Last Update: 10/14/2013 2:20:00 PM
When you need to find a missing cat, use a dog
Abby put her dark, wet nose to the edge of the plastic bag, sniffing at the bits of fur inside.
Trainer Sam Connelly of Pure Gold Pet Trackers held the bag of cat hair from missing cat Jo Jo for her golden retriever. Abby got the scent in seconds and put her nose to the ground, circling the house then plowing through the brush along the street.
Connelly trailed behind Abby on Saturday with Tunkhannock Township resident Jennifer Iannaco, on the scent trail. Iannaco's cat has been missing from her Allegheny Drive home since Aug. 23, and she called in the special trackers at a cost of more than $1,000 to aid her search.
The bright-blue-eyed male cat, who is 3 years old with medium to long hair and a long bushy tail, has his front paws declawed. Iannaco said he is very shy around people and has a feral background.
"We were rehabilitating him," she said.
Connelly arrived with her three golden retrievers from Virginia, after a multi-hour drive. She said she started with human search and rescue years ago, but a diagnosis of osteoporosis meant she was no longer insurable on the team.
But since the switch, Connelly said she has traveled as far as Maine to rescue pets. Abby is named after "NCIS" character Abby Sciuto and is her cat specialist, with a more than 90 percent success rate.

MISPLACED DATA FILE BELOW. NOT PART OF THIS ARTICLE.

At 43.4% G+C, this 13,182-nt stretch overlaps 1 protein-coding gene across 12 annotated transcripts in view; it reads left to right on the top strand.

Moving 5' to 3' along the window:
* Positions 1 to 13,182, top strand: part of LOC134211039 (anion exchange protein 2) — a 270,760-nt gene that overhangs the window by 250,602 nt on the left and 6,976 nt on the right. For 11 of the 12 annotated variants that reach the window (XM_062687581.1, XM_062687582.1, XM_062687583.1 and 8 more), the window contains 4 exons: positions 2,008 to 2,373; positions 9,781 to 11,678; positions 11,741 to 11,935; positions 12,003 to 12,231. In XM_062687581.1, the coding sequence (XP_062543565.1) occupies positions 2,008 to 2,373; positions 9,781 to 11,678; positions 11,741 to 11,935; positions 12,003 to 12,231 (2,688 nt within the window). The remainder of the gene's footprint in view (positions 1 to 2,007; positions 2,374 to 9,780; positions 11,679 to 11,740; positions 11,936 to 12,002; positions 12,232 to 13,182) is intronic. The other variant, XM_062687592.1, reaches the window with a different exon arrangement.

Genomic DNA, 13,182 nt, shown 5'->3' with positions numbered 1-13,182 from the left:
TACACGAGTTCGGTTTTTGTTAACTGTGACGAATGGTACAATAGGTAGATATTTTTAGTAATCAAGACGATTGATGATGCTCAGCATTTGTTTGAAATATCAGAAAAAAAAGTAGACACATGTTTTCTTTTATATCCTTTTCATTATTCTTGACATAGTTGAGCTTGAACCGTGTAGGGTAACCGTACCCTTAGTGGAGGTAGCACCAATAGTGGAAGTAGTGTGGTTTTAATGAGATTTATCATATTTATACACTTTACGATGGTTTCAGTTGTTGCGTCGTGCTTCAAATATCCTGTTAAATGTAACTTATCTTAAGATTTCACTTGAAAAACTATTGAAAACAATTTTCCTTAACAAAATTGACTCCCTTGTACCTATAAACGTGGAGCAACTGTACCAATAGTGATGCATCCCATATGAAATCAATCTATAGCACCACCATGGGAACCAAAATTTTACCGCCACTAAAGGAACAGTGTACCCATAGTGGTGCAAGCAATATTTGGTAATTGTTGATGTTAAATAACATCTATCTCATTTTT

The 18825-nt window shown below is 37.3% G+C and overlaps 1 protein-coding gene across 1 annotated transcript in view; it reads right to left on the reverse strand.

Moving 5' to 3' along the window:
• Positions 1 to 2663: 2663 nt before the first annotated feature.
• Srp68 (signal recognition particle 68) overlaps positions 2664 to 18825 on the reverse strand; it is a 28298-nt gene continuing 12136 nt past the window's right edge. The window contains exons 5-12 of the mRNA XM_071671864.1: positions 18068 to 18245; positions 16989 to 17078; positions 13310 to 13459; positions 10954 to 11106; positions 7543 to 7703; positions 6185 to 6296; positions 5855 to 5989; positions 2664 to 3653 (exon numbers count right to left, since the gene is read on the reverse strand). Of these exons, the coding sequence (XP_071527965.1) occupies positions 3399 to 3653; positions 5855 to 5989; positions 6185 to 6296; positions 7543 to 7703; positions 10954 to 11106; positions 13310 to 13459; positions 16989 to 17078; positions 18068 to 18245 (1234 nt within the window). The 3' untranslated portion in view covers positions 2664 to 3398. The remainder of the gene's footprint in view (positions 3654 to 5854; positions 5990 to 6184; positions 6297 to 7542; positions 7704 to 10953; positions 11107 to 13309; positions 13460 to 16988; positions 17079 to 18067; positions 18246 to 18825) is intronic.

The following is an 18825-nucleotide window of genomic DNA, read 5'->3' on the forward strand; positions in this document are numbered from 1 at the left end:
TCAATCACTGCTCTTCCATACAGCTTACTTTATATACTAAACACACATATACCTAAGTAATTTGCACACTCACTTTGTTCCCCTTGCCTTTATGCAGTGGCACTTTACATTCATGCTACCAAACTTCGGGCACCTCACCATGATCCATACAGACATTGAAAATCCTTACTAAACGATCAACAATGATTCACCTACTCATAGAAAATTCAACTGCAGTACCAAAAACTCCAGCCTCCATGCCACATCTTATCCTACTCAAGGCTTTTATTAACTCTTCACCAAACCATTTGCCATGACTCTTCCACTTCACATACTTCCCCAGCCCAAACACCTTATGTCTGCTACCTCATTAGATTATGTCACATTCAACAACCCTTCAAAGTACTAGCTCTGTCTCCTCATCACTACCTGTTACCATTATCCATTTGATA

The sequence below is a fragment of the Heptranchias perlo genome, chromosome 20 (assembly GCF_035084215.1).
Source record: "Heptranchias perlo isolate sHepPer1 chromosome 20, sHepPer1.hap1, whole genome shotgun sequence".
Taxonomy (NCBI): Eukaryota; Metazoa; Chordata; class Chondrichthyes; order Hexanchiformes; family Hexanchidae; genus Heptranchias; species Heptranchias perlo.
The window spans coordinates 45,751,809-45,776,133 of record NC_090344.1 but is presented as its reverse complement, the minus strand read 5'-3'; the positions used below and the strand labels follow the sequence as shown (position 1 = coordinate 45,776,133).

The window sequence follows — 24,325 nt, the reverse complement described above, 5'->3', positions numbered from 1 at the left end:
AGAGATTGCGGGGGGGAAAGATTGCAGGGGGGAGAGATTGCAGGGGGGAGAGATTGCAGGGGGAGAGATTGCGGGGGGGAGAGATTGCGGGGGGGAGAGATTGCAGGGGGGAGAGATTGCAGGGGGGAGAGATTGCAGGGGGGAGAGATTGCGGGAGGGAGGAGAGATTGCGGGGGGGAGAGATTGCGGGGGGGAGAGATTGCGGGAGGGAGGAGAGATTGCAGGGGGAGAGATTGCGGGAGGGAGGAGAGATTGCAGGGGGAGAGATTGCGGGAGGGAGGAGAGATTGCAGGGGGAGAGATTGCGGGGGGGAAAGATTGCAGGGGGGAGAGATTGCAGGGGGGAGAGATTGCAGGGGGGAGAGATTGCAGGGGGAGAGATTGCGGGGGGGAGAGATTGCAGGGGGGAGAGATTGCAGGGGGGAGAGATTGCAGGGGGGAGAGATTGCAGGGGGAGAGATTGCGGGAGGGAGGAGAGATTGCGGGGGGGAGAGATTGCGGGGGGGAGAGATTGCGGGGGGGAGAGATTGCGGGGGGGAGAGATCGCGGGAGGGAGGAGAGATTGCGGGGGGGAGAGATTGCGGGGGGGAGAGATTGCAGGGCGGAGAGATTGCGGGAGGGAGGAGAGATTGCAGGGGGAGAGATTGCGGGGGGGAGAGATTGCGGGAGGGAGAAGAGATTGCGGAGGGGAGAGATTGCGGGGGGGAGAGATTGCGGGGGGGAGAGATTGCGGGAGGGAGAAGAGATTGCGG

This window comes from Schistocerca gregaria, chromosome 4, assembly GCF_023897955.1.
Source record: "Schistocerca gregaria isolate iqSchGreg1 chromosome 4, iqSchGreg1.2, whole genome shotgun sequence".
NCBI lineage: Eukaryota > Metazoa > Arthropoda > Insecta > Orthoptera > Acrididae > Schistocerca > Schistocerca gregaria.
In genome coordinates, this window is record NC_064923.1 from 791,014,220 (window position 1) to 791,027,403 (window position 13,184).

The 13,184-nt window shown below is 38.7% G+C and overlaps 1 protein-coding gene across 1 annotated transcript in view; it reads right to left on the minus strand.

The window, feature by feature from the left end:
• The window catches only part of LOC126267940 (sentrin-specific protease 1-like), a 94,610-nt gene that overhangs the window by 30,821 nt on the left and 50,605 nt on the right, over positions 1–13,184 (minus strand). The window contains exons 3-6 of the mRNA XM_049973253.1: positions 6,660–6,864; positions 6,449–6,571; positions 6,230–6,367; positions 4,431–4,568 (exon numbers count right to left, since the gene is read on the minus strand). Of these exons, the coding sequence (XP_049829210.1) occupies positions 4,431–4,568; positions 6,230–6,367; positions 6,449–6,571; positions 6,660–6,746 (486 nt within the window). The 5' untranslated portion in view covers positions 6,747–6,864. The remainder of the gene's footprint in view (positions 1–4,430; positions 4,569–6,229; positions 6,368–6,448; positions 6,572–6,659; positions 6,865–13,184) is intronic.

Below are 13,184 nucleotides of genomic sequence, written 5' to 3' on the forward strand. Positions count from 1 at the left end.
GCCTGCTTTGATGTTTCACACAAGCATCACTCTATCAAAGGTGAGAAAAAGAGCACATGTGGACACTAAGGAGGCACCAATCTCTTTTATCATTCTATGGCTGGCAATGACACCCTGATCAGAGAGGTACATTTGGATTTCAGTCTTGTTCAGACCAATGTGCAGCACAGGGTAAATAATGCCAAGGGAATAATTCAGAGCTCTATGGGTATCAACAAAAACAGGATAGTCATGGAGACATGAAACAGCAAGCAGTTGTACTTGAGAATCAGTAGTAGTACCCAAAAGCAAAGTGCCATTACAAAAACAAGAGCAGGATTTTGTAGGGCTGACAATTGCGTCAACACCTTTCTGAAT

For her time Saturday, Connelly charged $900 for the travel from Virginia plus another $100 per hour during the search. But Iannaco said it was worth it.
"There's no one in this area that does this," she said.
Iannaco said none of her cats typically goes outside, and all are declawed in the front because one cat that had a previous owner is declawed.
She said the cats often play on the deck, and Jo Jo disappeared after falling through a slat while looking at a chipmunk. She thought the slats were too narrow for any of them to get through.
"I said, 'Oh my God,'" she said.
Once before, Jo Jo disappeared in April and she caught him six months later. Back home, he rubbed against the familiar objects and meowed.
"He was happy to come home," she said.
The search canvassed the neighborhood and took the pair into the woods, with Connelly tracking the route on her wristband GPS.
"Which way?" Connelly asked Abby as she paused to consider two possible trails. "Where'd he go from here?"
"Where's your kitty?" she added throughout the search.
Connelly said she has made 74 recoveries this year and has 20 open cases. She only stops looking after owners call her off, but even then she checks shelters continually.
At the end of the day, the search team did not find Jo Jo, but did locate a shed with a strong, fresh scent that may be his hideout. Iannaco said she will watch the area closely and set up a trail camera to catch him moving.
Eventually she hopes to catch him like she did last time, as he is very shy and cautious with people.
"He's a food junkie," she said. "Lunch meat will get him every time."
Contact Iannaco with any information on Jo Jo's location at 570-216-6194 but do not approach him to try to catch him.
?2013 the Pocono Record, Stroudsburg, Pa.
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